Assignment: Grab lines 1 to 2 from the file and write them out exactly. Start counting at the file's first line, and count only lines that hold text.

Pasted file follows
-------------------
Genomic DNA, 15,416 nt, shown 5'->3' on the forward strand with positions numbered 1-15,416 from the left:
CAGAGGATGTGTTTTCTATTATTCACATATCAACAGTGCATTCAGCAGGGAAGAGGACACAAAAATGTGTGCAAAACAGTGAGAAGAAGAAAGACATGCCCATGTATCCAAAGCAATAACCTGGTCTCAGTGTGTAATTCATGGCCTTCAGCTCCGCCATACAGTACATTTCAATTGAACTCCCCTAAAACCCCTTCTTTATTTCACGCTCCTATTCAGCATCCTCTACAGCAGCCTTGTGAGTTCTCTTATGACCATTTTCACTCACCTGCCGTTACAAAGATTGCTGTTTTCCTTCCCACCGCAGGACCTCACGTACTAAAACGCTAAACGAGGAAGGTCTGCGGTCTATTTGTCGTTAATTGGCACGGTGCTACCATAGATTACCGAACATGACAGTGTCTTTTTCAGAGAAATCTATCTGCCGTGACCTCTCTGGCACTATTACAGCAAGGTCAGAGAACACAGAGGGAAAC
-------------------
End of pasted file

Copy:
Genomic DNA, 15,416 nt, shown 5'->3' on the forward strand with positions numbered 1-15,416 from the left:
CAGAGGATGTGTTTTCTATTATTCACATATCAACAGTGCATTCAGCAGGGAAGAGGACACAAAAATGTGTGCAAAACAGTGAGAAGAAGAAAGACATGCCCATGTATCCAAAGCAATAACCTGGTCTCAGTGTGTAATTCATGGCCTTCAGCTCCGCCATACAGTACATTTCAATTGAACTCCCCTAAAACCCCTTCTTTATTTCACGCTCCTATTCAGCATCCTCTACAGCAGCCTTGTGAGTTCTCTTATGACCATTTTCACTCACCTGCCGTTACAAAGATTGCTGTTTTCCTTCCCACCGCAGGACCTCACGTACTAAAACGCTAAACGAGGAAGGTCTGCGGTCTATTTGTCGTTAATTGGCACGGTGCTACCATAGATTACCGAACATGACAGTGTCTTTTTCAGAGAAATCTATCTGCCGTGACCTCTCTGGCACTATTACAGCAAGGTCAGAGAACACAGAGGGAAAC